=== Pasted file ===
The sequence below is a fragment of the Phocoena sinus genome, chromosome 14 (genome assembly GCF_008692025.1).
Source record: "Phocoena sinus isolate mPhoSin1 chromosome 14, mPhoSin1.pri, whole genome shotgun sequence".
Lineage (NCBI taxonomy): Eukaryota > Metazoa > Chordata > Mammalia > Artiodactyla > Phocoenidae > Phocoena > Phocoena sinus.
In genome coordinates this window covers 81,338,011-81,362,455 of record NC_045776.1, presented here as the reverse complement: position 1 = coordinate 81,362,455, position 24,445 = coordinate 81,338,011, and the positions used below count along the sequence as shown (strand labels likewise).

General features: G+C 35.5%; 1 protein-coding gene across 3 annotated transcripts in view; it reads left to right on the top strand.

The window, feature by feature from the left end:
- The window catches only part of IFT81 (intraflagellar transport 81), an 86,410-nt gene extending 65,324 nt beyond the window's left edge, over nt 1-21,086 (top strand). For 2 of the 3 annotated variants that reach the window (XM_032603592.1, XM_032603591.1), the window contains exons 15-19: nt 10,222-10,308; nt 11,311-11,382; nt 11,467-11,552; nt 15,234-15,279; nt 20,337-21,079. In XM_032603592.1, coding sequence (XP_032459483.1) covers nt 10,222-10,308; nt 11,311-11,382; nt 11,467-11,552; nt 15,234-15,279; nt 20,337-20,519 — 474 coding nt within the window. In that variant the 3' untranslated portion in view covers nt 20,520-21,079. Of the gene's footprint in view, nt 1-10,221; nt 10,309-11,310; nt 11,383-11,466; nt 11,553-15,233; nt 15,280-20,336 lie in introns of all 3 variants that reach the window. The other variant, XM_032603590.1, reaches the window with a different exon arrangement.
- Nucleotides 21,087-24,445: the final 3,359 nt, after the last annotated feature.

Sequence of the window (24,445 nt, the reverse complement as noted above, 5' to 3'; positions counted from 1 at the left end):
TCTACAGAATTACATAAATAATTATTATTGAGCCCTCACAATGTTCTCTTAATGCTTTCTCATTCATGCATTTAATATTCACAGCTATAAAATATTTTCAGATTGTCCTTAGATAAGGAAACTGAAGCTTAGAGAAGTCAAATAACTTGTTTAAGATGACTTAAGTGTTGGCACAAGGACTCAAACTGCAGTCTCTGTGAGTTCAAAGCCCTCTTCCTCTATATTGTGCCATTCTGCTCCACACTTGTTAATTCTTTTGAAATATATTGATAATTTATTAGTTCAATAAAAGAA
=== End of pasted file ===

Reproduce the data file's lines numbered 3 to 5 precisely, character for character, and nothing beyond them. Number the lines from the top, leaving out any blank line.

Lineage (NCBI taxonomy): Eukaryota > Metazoa > Chordata > Mammalia > Artiodactyla > Phocoenidae > Phocoena > Phocoena sinus.
In genome coordinates this window covers 81,338,011-81,362,455 of record NC_045776.1, presented here as the reverse complement: position 1 = coordinate 81,362,455, position 24,445 = coordinate 81,338,011, and the positions used below count along the sequence as shown (strand labels likewise).

General features: G+C 35.5%; 1 protein-coding gene across 3 annotated transcripts in view; it reads left to right on the top strand.